In “Canadian jazz icon helps Cuban women sidestep machismo of music scene,” Guy Dixon (The Globe and Mail) writes about Jane Bunnett and her work with the all-female Afro-Cuban jazz group Maqueque.
[. . .] It’s a wonderfully congruous exchange, for Ms. Bunnett has spent her career immersed in Cuban music, studying its intricacies. Based in Toronto with her husband, trumpeter Larry Cramer, she has been a crucial, cultural go-between since the 1980s, matching the best of Afro-Cuban jazz with audiences outside Cuba. And so, here she is in her home in Toronto’s Parkdale neighbourhood, learning the off-kilter cues from the young Cuban bassist Tailin Marrero. The rest of the group, all young Cuban women, sing out from behind their instruments as the chorus floats through Ms. Marrero’s melodic piece, Musica en la Alma [sic], with its characteristically Cuban two-step trot.
“They are the experts, because it’s their music,” Ms. Bunnett says unassumingly, as she later serves lunch to the group in her kitchen. “I kind of put my perspective overtop of what they are doing, over the information that they feed me. So, in a way I am the bandleader, but I delegate down to these guys for their opinions.”
With a career brimming with Cuban collaborations, Ms. Bunnett has for the past four years been the founder, mentor and part den mother of Maqueque, this collective of young female musicians. The group makes a statement on the outmoded male dominance in Cuban jazz as much as it makes an artistic statement by some of the most dynamic, young female musicians from Cuba. The rehearsal is taking place prior to recording a new album in Toronto and tonight’s concert at Koerner Hall. They have come off an extended fall tour and are staying at Ms. Bunnett’s house.
The idea for Maqueque has always been clear to Ms. Bunnett: to help the women rise above the high level of competition that exists within Cuba’s music scenes and conservatories and the machismo that can stand in their way. [. . .]
And so, the idea for the band germinated during her continual visits south. She has already had years of experience helping other musicians, and Maqueque added a new sense of purpose. “We went down to Cuba and just checked out the various young women. They had to have that personality of maqueque, which translates to fiery energy, the spirit of a little girl. So you need somebody who is highly creative, has a strong personality and a desire to improvise.” The group is not a show band, she adds. “The idea of the group is to mentor young women and really encourage them to go to their full potential,” Ms. Bunnett says. [. . .]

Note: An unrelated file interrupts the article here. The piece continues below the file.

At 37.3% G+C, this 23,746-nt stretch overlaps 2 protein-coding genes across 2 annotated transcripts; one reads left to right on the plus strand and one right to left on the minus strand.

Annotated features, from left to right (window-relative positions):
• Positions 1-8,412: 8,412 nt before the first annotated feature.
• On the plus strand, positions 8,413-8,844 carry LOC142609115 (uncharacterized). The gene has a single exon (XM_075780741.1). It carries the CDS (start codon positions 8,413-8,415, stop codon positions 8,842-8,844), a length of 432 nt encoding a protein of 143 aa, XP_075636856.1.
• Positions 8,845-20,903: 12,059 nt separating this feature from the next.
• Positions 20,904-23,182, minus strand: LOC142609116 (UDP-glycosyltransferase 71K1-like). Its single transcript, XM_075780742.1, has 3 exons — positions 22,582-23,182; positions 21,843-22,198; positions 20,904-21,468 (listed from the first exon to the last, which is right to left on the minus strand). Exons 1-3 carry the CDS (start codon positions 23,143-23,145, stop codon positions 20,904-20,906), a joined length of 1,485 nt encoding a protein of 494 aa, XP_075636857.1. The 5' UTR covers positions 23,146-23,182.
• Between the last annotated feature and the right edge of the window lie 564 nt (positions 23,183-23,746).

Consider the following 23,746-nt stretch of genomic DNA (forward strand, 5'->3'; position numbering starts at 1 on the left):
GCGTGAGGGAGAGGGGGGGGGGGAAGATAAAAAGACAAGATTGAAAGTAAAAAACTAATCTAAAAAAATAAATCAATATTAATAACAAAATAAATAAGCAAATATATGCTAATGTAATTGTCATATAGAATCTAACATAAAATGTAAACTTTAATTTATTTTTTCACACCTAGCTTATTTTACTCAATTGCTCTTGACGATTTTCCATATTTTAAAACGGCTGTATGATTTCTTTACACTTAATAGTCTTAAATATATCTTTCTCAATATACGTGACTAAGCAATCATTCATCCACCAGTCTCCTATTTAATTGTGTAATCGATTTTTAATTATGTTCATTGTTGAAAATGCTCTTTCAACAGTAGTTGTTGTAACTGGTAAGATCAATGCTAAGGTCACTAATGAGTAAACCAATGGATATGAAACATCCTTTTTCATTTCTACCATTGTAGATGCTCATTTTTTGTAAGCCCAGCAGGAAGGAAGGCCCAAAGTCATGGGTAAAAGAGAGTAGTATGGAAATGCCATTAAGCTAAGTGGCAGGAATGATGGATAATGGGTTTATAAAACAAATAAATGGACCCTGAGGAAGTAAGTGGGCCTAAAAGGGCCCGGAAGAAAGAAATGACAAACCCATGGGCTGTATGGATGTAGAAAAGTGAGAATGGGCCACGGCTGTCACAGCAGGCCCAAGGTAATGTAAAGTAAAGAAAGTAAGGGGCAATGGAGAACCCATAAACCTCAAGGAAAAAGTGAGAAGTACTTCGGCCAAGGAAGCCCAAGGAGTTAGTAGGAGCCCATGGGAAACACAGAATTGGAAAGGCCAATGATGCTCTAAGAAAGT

Having a career in Afro-Cuban jazz means the continual headache of getting travel visas for the musicians to and from Cuba, especially when that also entails gigs in the United States. And the band members’ growing stature and individual tour schedules inevitably conflict with Maqueque’s. The downside is that some have to pull out of some performances. The upside is that this allows other women to join, creating an evolving, constantly re-energizing mix.
And there’s Ms. Arocena’s former conservatory classmate, the versatile pianist Danae Olano, as versed in Chopin as in Chucho Valdes (the Cuban piano great). Yissy Garcia and Mary Paz are on drums and percussion. Each musician is highly accomplished on her own. And yet, here they are all staying in one Toronto house, so far from the Cuban sun, checking their cellphones between songs like any young person does.
Ms. Olano, the pianist, notes that the heavy competition in Cuban conservatories is worsened by a bias toward classical music. “We don’t have jazz schools,” she says. And so, the problem is that after so much classical training, conservatory students have a difficult time knowing how to fend for themselves in the pop and jazz world. Yet, Ms. Olano adds that knowing classical technique is a major advantage in playing Cuban jazz.
Ms. Arocena, the singer, sees biases a little differently, having come across many herself. Rather than fighting bias, she argues that it is better to focus on herself to be best she can be. “It’s stronger than just fighting,” she says in heavily accented English. But, Ms. Bunnett interjects, “you also have to remember that you have a lot more status in Cuba now than you did five years ago.” In other words, biases remain for countless other young musicians. “There is a lot of expectation if you are a female jazz performer. People wonder if you can really play or not. I don’t know why. I think it’s how the world was,” Ms. Arocena says. “If you are a female musician or a female singer, you have to show and express all the things you know, all the things you learn. So, it’s always tricky, but we just have to try.”